Mikołaj Bojańczyk

Atoms


July 14, 2015
  1. Mikołaj Bojańczyk
    Nominal Monoids. Theory Comput. Syst., 2013   PDF

  2. Mikołaj Bojańczyk, Bartek Klin, Slawomir Lasota
    Automata theory in nominal sets. Logical Methods in Computer Science, 2014   PDF

  3. Mikołaj Bojańczyk, Slawomir Lasota
    A Machine-Independent Characterization of Timed Languages. ICALP (2), 2012   PDF

  4. Mikołaj Bojańczyk, Laurent Braud, Bartek Klin, Slawomir Lasota
    Towards nominal computation. POPL, 2012   PDF

  5. Mikołaj Bojańczyk, Szymon Torunczyk
    Imperative Programming in Sets with Atoms. FSTTCS, 2012   PDF

  6. Mikołaj Bojańczyk, Thomas Place
    Toward Model Theory with Data Values. ICALP (2), 2012   PDF

  7. Mikołaj Bojańczyk, Luc Segoufin, Szymon Torunczyk
    Verification of database-driven systems via amalgamation. PODS, 2013   PDF

  8. Mikołaj Bojańczyk
    Modelling Infinite Structures with Atoms. WoLLIC, 2013   PDF

  9. Mikołaj Bojańczyk, Bartek Klin, Slawomir Lasota, Szymon Torunczyk
    Turing Machines with Atoms. LICS, 2013   PDF

Atoms are a theory project that we are developing in Warsaw, which even has its blog and a book. The project was originally motivated by trying to understand automata on data words and data trees. The idea is to consider sets with ur-elements that are called atoms, and to consider a different notion of finiteness: a set is called orbit-finite if it has finitely many elements up to permutations of the atoms.

Automata and monoids

We began by studying orbit-finite automata and monoids. The papers [1,2,3,7] are on the question: “what is a regular language in sets with atoms?”. Paper [1] is about orbit-finite monoids, and it proves a Schützenberger theorem for them, demonstrating that the structural theory of monoids extends rather smoothly to orbit-finite monoids. Paper [1] is a journal version of

Mikołaj Bojańczyk
Data Monoids. STACS, 2011   PDF


In the STACS paper above, the terminology is a bit antiquated, because at the time I was not aware of the existence of nominal sets or atoms. Paper [2] studies orbit-finite automata, which are more powerful than finite monoids. In a certain sense, orbit-finite automata are the same thing as register automata of Francez and Kaminski, but the formalism of orbit-finiteness is a bit more flexible, e.g. allowing a Myhill-Nerode theorem and effective minimization. Paper [2] is a journal version of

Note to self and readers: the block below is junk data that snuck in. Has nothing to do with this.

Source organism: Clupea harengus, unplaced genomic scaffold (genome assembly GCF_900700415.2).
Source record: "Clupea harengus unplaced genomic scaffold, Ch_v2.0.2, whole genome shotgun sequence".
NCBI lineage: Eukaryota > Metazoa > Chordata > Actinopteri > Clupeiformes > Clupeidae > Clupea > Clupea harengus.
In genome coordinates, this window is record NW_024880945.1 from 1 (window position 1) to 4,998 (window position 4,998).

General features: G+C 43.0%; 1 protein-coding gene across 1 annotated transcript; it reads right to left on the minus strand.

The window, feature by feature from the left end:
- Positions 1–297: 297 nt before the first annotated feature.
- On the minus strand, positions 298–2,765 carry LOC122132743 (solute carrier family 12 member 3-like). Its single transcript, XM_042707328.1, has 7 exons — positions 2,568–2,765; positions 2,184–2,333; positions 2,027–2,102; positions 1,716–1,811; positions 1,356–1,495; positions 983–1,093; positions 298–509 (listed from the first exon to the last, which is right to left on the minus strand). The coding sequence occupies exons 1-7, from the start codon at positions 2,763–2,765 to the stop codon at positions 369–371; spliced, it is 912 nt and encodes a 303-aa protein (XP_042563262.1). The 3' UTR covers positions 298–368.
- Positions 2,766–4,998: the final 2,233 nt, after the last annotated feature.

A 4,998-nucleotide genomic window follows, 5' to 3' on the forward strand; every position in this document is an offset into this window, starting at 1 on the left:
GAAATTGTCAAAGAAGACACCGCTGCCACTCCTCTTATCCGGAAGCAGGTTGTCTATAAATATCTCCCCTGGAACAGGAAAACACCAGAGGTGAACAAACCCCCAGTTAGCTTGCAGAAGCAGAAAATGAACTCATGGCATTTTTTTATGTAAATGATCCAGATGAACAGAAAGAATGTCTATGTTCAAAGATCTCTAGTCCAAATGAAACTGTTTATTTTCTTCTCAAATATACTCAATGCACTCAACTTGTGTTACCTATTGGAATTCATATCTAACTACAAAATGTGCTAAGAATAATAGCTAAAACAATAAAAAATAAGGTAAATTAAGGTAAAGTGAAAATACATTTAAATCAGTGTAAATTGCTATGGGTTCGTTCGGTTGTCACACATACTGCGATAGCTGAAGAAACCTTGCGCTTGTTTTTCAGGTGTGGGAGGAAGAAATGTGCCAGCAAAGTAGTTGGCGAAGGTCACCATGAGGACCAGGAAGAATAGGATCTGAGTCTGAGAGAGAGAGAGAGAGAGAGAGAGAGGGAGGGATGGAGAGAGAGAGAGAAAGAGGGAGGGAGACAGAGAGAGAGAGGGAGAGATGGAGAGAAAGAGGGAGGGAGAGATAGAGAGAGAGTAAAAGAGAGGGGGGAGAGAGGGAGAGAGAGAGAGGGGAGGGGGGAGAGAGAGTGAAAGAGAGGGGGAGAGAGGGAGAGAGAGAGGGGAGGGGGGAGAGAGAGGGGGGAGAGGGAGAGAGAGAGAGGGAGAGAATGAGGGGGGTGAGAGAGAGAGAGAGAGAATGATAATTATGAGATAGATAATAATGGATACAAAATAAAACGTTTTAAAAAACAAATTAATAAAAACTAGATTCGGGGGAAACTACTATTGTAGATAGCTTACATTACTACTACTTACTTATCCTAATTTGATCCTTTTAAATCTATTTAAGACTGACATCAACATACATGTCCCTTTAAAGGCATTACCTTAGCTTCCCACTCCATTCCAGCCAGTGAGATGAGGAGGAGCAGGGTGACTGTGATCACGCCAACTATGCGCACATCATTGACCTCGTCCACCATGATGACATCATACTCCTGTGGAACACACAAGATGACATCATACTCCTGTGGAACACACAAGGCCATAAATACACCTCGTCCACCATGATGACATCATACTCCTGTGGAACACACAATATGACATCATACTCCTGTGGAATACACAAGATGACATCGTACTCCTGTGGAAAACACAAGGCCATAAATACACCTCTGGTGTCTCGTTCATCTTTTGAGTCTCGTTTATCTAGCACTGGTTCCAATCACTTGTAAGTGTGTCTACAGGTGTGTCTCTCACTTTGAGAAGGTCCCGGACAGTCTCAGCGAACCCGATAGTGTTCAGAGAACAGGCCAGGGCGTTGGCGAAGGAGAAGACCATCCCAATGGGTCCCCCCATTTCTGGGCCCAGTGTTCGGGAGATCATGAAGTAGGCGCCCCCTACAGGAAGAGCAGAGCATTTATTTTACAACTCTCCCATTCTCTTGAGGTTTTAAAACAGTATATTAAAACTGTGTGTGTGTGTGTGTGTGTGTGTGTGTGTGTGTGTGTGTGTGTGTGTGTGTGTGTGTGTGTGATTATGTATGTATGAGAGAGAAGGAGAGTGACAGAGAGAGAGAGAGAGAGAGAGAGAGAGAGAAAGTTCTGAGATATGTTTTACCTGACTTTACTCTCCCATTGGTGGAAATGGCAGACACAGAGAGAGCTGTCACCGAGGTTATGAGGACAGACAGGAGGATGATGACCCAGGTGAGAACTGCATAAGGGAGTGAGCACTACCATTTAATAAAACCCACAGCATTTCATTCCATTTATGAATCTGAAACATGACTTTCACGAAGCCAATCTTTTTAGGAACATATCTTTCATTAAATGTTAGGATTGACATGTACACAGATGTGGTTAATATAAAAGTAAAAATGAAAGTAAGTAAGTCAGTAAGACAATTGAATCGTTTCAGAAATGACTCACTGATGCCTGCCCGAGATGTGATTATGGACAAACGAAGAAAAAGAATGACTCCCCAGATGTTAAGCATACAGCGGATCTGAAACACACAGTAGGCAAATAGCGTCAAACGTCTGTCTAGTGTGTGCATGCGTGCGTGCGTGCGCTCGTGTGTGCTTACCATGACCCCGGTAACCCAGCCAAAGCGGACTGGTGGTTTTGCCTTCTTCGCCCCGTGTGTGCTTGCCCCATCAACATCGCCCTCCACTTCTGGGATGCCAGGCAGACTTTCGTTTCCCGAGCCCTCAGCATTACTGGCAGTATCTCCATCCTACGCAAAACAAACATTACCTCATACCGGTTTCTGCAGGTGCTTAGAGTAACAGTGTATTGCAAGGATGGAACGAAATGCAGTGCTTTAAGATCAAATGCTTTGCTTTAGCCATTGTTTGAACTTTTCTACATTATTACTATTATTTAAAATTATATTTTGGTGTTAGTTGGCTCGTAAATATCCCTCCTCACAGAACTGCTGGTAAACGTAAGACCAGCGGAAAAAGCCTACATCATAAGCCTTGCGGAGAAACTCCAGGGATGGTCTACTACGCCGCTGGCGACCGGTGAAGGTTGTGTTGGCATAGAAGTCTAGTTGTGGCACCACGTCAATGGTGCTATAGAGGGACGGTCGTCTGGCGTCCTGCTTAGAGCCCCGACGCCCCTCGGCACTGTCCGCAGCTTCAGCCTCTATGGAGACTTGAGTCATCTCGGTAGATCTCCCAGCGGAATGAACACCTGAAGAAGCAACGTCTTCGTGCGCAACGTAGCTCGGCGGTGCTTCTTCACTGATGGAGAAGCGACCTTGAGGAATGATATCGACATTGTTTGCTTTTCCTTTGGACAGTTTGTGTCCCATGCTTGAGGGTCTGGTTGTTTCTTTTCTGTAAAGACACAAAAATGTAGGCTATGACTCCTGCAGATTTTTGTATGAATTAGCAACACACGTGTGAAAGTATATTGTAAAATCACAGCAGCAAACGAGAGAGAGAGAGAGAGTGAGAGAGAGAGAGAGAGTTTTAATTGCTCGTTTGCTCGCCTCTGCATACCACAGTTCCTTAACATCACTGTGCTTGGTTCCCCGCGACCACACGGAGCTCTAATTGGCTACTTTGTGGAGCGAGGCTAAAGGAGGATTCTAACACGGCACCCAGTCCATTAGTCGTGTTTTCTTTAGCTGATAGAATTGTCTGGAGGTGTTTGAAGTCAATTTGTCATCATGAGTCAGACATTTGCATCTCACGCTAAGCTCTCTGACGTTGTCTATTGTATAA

Mikołaj Bojańczyk, Bartek Klin, Slawomir Lasota
Automata with Group Actions. LICS, 2011   PDF


which is already aware of nominal sets. I think that maybe an easier to follow description of the topic of [2] is the book mentioned above. Paper [3] continues the study of the Myhill-Nerode theorem, but it does so for a kind of atoms that correspond to timed automata, where the assumptions of paper [2] are not satisfied. Finally, paper [7] gives a database angle on the automata from [2], although it tries to avoid using the word atom in order not to annoy database theorists, including Luc Segoufin.

 

More powerful computation models

After studying automata and monoids, we have subsequently moved on to a study of general computation, including a functional programming language in paper [4], an imperative programming language in paper [5], and a study of Turing machines [9]. Some highlights: there is a robust notion of computation for orbit-finite sets, with algorithms that can be (and are implemented, both functional and imperative) implemented on actual computers, although paper [9] shows that Turing machines are not the correct model (e.g. they do not determinize, although proving this requires use of the Cai-Fürer-Immermann construction).

Papers [6,8] study logic in sets with atoms. Paper [6] shows that orbit-finite Boolean operations can be eliminated.  Paper [8] asks if there is a fundamental conflict between the finite support condition that underlies sets with atoms, and the need to study infinite objects.

Attention: there is a bug in the proof of paper [6]. Namely, Theorem 6.2 is false, a counterexample being obtained using the same CFI-inspired construction as in Theorem III.1 here.  However, Tomek Gogacz has proposed in oral communication a modification of Theorem 6.2, which allows one to recover the main Theorem 3.5.

 

 

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